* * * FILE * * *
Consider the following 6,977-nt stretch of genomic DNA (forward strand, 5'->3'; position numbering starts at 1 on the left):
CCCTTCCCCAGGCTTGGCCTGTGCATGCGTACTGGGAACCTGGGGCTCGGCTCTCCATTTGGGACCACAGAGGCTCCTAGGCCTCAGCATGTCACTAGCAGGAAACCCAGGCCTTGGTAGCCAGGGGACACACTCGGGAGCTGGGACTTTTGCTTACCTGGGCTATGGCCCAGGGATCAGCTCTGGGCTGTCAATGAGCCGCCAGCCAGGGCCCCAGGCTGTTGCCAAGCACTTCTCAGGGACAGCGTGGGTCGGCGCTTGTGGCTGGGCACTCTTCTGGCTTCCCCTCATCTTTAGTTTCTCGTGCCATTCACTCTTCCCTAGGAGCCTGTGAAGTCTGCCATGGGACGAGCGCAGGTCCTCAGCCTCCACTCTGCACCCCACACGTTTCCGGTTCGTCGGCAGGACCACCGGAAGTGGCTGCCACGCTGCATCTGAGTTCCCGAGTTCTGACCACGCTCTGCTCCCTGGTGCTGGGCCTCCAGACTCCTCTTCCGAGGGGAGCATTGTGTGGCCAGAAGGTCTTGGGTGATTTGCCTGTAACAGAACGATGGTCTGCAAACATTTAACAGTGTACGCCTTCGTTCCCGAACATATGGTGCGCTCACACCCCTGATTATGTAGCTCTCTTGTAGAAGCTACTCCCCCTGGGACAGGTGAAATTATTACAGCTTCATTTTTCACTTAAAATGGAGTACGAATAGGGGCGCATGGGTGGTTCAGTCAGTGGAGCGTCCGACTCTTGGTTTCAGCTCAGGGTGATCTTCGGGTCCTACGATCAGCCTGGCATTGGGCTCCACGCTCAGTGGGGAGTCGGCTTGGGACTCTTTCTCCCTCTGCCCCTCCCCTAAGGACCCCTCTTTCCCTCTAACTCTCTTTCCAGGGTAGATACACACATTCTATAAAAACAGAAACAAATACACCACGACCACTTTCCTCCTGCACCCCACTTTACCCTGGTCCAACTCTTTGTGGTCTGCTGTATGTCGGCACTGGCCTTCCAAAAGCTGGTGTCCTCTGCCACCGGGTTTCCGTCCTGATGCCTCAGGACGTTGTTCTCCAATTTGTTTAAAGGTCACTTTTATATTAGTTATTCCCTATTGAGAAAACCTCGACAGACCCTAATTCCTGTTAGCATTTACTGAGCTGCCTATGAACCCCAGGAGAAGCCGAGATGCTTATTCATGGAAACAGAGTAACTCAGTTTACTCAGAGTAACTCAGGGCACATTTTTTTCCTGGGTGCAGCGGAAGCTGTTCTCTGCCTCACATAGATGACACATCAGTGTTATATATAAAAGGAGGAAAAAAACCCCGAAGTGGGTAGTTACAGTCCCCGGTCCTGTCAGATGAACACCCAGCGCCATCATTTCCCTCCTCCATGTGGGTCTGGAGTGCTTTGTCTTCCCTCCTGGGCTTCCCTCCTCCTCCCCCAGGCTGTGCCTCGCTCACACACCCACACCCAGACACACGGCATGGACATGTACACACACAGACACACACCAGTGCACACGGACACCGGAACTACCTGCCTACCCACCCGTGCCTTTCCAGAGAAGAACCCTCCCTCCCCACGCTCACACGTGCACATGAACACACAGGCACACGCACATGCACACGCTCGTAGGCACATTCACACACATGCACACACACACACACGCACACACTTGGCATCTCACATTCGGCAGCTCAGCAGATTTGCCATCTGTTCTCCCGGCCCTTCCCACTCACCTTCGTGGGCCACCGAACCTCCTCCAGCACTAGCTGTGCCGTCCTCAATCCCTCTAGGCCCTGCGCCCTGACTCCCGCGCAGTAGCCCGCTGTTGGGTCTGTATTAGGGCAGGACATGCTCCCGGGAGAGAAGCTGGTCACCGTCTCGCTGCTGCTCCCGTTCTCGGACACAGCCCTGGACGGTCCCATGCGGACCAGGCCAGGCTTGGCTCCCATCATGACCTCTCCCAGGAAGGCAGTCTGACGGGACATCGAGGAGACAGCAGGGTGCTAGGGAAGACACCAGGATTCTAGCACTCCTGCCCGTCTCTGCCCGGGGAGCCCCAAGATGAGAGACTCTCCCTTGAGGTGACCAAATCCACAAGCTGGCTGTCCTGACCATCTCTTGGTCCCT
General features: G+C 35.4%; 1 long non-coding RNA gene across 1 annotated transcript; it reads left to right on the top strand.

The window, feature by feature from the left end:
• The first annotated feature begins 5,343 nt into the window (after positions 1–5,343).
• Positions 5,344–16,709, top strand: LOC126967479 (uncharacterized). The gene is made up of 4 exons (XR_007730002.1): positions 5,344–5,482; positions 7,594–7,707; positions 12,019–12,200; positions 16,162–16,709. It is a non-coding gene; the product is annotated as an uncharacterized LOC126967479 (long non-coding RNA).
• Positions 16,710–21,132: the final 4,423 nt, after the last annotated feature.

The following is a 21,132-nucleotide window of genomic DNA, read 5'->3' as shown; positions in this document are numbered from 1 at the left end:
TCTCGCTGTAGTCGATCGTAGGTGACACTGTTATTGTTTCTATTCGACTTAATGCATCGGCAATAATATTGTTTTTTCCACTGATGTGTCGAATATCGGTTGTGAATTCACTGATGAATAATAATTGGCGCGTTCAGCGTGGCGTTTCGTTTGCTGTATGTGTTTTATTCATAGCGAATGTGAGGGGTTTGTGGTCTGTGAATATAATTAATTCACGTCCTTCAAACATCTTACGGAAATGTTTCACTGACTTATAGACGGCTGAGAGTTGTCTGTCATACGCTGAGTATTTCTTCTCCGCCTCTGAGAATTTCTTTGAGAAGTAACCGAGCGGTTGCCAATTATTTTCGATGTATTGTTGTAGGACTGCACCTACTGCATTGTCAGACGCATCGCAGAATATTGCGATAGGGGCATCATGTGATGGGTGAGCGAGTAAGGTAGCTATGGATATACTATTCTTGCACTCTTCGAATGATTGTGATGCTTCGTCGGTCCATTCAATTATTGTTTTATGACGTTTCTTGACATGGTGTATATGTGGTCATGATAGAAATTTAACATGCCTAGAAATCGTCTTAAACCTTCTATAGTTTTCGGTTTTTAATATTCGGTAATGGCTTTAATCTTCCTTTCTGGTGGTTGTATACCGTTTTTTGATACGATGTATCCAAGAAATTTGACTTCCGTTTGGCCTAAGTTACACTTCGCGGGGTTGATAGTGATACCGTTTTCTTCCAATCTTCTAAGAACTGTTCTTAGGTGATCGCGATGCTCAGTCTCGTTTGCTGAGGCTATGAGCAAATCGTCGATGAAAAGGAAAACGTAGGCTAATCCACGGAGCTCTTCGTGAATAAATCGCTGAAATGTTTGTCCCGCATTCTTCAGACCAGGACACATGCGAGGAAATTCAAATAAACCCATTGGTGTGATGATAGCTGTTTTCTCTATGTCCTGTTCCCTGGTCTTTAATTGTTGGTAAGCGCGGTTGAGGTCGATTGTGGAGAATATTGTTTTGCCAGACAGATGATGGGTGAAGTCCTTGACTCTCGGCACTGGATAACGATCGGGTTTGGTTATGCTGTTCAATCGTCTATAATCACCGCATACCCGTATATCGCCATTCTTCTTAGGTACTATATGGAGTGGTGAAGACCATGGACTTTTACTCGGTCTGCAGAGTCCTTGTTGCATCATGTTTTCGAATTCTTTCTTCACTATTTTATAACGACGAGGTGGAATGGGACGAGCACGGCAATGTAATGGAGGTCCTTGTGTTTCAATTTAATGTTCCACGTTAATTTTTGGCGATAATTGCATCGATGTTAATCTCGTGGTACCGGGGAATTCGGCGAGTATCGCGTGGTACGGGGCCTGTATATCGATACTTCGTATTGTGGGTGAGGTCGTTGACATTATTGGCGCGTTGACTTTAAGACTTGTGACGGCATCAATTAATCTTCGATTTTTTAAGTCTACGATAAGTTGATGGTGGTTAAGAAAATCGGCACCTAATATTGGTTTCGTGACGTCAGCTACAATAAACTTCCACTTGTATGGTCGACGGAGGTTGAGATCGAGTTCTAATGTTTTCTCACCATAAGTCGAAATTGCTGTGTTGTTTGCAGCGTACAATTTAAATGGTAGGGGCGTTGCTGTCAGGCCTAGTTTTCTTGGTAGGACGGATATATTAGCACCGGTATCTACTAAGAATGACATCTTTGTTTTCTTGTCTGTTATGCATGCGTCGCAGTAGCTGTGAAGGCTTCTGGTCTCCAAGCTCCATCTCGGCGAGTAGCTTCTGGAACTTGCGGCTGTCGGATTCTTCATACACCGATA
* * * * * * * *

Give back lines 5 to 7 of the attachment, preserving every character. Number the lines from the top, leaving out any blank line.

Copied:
• The first annotated feature begins 5,343 nt into the window (after positions 1–5,343).
• Positions 5,344–16,709, top strand: LOC126967479 (uncharacterized). The gene is made up of 4 exons (XR_007730002.1): positions 5,344–5,482; positions 7,594–7,707; positions 12,019–12,200; positions 16,162–16,709. It is a non-coding gene; the product is annotated as an uncharacterized LOC126967479 (long non-coding RNA).
• Positions 16,710–21,132: the final 4,423 nt, after the last annotated feature.